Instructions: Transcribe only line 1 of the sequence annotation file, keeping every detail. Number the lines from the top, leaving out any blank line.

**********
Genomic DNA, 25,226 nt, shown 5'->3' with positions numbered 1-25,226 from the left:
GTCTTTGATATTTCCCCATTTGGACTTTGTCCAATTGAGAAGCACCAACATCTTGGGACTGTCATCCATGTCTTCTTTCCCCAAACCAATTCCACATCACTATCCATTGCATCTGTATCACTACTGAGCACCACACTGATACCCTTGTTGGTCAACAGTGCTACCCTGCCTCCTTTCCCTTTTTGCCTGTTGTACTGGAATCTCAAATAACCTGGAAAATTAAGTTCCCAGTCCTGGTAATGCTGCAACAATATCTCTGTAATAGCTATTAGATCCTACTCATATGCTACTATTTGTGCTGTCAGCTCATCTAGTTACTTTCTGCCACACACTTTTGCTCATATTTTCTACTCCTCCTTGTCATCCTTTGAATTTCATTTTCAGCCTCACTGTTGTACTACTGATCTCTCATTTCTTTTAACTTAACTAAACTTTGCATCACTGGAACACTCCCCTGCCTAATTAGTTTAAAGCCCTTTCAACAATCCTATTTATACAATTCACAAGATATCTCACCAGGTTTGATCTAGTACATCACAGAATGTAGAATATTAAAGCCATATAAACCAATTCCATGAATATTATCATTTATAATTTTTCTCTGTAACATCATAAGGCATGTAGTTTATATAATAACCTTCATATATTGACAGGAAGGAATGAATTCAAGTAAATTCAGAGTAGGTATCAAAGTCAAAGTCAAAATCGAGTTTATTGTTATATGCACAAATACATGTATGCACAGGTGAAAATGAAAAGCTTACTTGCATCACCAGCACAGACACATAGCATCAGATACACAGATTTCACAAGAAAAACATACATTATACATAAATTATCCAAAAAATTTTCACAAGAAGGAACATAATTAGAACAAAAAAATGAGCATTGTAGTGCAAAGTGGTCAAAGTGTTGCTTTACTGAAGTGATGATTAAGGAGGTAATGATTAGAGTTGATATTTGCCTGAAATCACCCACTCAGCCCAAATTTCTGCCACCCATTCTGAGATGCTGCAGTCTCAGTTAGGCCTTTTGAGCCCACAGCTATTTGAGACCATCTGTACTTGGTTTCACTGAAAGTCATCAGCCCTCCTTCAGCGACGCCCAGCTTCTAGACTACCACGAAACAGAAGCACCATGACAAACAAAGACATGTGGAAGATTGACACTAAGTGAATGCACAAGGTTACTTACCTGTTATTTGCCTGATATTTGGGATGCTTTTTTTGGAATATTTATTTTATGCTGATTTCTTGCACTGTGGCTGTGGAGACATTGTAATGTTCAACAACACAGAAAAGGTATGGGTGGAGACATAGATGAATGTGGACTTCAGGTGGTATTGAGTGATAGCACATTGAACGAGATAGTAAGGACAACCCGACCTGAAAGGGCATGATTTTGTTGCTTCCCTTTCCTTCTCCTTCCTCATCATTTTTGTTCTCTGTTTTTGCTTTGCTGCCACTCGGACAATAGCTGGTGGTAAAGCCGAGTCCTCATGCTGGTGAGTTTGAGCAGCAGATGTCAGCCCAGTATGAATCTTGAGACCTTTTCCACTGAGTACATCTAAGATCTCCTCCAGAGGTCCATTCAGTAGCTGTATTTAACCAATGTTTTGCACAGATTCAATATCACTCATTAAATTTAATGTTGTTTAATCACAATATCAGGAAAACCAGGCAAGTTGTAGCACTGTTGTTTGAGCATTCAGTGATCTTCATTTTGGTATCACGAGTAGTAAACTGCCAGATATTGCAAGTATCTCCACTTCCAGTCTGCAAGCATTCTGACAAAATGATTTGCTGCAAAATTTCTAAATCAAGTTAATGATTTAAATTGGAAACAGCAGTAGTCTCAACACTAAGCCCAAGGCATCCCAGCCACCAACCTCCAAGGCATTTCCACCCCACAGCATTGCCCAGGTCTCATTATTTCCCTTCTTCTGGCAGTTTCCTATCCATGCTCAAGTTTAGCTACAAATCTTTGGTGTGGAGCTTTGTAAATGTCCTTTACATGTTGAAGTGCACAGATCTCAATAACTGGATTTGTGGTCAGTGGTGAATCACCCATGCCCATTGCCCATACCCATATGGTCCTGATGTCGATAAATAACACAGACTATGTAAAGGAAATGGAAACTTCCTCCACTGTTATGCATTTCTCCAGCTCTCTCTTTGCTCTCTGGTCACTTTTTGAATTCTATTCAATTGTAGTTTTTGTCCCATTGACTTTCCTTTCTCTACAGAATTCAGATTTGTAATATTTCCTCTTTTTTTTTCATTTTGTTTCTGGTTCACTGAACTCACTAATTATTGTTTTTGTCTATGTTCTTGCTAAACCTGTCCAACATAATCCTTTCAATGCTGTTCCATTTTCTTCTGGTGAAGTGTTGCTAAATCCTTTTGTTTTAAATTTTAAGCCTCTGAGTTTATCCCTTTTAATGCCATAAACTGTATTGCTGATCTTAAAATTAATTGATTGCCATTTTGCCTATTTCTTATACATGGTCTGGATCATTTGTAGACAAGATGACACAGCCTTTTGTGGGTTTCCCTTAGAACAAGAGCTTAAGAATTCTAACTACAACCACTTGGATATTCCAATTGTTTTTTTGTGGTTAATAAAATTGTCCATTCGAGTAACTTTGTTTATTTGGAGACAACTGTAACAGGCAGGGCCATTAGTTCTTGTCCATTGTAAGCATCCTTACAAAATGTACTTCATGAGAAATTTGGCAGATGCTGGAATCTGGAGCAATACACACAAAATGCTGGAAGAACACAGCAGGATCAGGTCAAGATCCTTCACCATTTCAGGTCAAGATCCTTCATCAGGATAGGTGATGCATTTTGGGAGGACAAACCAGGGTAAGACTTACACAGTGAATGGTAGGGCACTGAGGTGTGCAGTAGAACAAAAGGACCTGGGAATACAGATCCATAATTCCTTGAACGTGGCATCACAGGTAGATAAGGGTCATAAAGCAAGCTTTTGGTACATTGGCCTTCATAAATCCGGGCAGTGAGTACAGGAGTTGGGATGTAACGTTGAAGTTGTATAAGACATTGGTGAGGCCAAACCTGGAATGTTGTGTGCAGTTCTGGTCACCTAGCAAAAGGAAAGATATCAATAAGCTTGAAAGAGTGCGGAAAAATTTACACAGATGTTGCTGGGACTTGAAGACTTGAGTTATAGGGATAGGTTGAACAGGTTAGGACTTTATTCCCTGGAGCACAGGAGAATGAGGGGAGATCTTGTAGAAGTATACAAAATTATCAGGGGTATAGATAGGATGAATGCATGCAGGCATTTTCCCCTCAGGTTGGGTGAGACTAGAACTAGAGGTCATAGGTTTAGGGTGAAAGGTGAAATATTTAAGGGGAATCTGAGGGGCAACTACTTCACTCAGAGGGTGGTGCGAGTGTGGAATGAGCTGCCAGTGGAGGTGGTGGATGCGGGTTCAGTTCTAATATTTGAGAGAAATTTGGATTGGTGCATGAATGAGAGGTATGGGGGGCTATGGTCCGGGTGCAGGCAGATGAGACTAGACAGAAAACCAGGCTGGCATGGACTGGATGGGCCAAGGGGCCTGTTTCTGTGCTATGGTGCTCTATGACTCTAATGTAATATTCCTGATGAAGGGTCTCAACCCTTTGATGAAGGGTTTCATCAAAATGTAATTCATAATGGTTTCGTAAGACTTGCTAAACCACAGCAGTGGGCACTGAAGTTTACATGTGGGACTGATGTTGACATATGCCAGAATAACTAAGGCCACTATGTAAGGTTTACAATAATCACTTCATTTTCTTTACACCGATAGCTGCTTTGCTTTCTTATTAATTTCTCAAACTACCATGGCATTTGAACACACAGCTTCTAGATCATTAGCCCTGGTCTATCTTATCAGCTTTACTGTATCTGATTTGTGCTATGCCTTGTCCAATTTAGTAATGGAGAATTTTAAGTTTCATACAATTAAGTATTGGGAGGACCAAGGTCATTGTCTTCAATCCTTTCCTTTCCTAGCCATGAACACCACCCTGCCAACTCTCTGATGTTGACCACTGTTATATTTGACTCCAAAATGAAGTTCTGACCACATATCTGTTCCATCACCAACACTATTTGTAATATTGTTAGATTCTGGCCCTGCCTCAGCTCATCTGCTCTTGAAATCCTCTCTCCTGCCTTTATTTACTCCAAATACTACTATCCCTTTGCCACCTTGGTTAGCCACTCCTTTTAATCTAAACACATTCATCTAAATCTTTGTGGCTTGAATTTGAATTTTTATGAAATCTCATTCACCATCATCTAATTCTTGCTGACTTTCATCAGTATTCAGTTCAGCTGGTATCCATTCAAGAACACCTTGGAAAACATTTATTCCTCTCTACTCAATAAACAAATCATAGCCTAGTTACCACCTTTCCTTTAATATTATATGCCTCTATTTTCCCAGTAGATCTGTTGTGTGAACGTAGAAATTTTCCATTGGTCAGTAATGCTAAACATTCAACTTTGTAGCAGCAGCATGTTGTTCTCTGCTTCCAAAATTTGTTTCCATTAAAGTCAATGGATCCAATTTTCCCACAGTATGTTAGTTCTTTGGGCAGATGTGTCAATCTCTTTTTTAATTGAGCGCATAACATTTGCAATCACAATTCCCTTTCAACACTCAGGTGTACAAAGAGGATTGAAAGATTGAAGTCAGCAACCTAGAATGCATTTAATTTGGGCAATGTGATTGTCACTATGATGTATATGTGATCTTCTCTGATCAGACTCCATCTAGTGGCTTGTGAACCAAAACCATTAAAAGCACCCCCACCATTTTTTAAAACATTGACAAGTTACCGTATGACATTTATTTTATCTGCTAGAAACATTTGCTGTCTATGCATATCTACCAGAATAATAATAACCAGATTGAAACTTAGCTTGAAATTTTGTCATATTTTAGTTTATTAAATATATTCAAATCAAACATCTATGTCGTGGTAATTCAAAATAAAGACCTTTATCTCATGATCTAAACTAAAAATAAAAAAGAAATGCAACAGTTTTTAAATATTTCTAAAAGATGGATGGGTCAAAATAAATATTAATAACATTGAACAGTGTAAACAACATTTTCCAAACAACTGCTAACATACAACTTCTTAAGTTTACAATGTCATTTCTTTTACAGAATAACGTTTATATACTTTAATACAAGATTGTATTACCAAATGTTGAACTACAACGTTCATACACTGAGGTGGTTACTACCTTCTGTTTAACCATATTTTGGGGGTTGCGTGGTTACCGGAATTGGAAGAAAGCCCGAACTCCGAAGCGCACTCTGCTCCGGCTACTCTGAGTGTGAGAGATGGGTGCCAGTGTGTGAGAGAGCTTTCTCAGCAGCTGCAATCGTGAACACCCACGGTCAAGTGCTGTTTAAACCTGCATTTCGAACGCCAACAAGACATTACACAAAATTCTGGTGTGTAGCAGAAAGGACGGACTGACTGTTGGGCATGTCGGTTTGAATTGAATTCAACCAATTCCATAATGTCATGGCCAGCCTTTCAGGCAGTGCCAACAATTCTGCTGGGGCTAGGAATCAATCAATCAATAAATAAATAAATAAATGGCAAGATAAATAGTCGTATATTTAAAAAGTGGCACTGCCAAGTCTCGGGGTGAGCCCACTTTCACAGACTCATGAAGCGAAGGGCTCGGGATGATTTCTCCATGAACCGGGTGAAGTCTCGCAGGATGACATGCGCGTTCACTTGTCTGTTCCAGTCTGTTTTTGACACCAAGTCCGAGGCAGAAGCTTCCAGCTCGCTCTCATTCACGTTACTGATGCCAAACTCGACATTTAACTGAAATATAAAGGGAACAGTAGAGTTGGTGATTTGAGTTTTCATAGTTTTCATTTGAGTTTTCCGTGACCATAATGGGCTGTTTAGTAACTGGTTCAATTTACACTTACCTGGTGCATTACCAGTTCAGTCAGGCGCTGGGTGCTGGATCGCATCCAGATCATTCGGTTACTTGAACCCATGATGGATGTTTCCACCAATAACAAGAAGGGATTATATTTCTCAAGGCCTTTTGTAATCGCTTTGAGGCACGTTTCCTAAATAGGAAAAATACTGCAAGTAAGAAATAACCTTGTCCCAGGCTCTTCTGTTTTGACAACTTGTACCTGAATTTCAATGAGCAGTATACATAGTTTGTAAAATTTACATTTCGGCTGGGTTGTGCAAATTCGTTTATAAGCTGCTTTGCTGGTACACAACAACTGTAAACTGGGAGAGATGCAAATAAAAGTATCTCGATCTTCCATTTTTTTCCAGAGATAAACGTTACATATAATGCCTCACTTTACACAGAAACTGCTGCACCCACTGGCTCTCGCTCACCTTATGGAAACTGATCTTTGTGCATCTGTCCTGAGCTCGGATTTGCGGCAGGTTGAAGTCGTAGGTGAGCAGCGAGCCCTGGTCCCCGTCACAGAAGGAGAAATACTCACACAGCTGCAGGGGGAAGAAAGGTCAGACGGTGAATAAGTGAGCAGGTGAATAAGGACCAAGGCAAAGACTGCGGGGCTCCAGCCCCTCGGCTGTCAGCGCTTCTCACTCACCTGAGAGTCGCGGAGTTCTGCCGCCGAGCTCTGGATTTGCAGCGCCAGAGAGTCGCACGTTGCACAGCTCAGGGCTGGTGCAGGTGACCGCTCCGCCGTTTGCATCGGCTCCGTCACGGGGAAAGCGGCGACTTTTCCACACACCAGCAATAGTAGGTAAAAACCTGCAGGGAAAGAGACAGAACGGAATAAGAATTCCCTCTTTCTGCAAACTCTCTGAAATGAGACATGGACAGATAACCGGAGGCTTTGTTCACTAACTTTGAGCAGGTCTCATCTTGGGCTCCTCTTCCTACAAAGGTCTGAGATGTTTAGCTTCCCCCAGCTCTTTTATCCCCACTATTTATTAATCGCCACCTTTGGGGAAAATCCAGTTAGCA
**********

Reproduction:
Genomic DNA, 25,226 nt, shown 5'->3' with positions numbered 1-25,226 from the left: